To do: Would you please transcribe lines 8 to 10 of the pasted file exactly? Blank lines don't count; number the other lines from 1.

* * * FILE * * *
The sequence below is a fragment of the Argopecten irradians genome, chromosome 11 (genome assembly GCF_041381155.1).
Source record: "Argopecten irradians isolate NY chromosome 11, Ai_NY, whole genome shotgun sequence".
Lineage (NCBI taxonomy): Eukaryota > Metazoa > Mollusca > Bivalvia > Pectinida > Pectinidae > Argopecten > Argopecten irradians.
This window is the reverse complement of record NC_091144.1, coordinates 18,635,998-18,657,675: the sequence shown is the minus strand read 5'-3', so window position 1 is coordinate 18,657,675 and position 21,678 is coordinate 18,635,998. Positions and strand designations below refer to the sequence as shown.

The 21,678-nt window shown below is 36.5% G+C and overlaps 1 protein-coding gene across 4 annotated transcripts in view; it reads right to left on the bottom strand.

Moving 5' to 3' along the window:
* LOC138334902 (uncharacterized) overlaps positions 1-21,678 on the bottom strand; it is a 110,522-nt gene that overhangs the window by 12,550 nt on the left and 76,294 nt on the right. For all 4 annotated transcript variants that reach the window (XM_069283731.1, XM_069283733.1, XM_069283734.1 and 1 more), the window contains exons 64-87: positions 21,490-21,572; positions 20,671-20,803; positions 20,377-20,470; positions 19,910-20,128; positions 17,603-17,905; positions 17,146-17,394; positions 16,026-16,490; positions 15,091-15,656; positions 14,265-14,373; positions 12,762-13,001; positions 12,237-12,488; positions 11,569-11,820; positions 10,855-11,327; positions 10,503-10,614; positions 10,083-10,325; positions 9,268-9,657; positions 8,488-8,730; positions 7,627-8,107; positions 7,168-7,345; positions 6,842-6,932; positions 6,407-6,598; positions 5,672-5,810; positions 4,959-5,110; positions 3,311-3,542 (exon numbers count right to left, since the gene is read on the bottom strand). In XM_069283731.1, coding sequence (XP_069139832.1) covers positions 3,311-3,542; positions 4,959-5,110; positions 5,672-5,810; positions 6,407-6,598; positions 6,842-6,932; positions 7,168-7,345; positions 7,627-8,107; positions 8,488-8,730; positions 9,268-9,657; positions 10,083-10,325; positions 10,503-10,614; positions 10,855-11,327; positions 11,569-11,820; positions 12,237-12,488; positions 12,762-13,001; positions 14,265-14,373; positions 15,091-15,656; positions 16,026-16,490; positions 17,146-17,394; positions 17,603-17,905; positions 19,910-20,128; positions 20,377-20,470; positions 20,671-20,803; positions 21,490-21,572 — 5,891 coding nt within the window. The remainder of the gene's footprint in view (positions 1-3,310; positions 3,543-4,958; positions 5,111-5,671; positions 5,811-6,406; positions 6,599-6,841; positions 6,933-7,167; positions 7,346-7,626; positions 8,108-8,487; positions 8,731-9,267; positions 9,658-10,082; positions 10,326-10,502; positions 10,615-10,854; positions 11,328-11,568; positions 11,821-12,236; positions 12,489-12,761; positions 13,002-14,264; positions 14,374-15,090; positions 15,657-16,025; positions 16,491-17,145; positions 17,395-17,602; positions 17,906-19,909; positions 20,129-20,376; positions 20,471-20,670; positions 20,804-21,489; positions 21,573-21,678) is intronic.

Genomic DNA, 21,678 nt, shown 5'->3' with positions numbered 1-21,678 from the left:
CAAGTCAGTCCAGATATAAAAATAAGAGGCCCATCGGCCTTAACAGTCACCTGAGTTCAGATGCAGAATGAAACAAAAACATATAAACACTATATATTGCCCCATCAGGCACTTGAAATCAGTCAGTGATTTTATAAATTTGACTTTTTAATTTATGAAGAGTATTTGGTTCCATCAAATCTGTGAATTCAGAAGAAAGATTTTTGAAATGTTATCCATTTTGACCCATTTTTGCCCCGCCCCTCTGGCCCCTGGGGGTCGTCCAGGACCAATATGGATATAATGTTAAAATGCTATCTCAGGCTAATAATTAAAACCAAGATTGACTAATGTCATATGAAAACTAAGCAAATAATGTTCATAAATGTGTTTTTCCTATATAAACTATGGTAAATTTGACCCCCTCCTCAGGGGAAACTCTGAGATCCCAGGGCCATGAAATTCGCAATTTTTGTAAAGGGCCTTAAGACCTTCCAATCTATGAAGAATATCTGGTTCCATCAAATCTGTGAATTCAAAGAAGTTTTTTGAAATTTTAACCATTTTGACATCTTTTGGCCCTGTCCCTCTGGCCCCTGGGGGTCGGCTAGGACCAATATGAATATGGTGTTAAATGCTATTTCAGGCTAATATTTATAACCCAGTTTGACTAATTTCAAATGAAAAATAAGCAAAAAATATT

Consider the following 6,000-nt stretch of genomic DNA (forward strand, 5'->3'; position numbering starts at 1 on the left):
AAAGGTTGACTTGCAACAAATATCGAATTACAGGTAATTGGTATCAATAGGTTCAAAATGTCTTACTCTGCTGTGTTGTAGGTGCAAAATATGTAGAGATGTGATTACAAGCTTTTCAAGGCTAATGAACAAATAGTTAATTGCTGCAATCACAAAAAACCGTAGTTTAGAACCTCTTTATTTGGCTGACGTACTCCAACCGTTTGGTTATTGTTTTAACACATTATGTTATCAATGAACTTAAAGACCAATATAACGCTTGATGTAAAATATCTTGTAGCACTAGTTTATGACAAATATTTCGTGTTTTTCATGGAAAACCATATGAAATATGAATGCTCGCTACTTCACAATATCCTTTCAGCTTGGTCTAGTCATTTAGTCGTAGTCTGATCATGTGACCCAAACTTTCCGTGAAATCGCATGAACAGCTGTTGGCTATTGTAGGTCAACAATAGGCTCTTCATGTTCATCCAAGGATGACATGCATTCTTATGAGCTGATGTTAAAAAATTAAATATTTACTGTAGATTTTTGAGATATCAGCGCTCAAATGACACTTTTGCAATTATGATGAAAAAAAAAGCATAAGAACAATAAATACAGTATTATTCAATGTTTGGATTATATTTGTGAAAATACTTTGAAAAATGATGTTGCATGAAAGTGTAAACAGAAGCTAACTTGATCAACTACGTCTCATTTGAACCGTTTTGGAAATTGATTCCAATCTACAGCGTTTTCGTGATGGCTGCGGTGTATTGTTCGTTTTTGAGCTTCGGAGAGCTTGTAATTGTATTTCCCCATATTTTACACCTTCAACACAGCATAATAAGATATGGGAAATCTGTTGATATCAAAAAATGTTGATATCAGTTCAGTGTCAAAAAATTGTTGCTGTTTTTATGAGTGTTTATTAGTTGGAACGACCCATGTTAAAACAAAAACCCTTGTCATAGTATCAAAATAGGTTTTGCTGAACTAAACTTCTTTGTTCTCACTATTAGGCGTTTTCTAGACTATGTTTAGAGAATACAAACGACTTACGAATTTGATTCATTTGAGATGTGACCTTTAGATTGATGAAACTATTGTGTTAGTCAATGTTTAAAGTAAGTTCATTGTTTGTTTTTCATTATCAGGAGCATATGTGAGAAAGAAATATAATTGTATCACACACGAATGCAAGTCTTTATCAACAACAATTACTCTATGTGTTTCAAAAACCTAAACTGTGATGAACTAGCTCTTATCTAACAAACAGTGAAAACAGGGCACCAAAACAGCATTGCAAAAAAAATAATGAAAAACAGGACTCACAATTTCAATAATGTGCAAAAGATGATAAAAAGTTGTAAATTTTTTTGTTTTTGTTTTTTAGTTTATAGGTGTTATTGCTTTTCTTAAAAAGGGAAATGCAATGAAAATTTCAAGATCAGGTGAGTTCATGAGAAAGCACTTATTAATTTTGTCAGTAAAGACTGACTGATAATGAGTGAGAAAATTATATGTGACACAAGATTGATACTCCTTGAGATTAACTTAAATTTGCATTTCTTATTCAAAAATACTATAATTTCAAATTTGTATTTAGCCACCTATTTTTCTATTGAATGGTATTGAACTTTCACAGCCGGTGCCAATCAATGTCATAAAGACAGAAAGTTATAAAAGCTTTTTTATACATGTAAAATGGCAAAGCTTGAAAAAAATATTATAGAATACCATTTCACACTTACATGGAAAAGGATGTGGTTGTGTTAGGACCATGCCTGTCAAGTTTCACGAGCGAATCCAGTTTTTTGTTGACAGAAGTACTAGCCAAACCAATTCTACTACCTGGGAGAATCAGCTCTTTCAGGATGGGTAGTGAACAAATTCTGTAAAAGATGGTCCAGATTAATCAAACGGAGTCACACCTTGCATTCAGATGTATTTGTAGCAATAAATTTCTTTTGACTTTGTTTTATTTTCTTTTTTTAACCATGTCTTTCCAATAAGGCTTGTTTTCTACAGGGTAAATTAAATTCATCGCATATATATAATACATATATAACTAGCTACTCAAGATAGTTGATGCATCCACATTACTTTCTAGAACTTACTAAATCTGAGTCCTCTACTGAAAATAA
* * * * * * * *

Genomic DNA, 21,678 nt, shown 5'->3' with positions numbered 1-21,678 from the left:
CAAGTCAGTCCAGATATAAAAATAAGAGGCCCATCGGCCTTAACAGTCACCTGAGTTCAGATGCAGAATGAAACAAAAACATATAAACACTATATATTGCCCCATCAGGCACTTGAAATCAGTCAGTGATTTTATAAATTTGACTTTTTAATTTATGAAGAGTATTTGGTTCCATCAAATCTGTGAATTCAGAAGAAAGATTTTTGAAATGTTATCCATTTTGACCCATTTTTGCCCCGCCCCTCTGGCCCCTGGGGGTCGTCCAGGACCAATATGGATATAATGTTAAAATGCTATCTCAGGCTAATAATTAAAACCAAGATTGACTAATGTCATATGAAAACTAAGCAAATAATGTTCATAAATGTGTTTTTCCTATATAAACTATGGTAAATTTGACCCCCTCCTCAGGGGAAACTCTGAGATCCCAGGGCCATGAAATTCGCAATTTTTGTAAAGGGCCTTAAGACCTTCCAATCTATGAAGAATATCTGGTTCCATCAAATCTGTGAATTCAAAGAAGTTTTTTGAAATTTTAACCATTTTGACATCTTTTGGCCCTGTCCCTCTGGCCCCTGGGGGTCGGCTAGGACCAATATGAATATGGTGTTAAATGCTATTTCAGGCTAATATTTATAACCCAGTTTGACTAATTTCAAATGAAAAATAAGCAAAAAATATT

Consider the following 6,000-nt stretch of genomic DNA (forward strand, 5'->3'; position numbering starts at 1 on the left):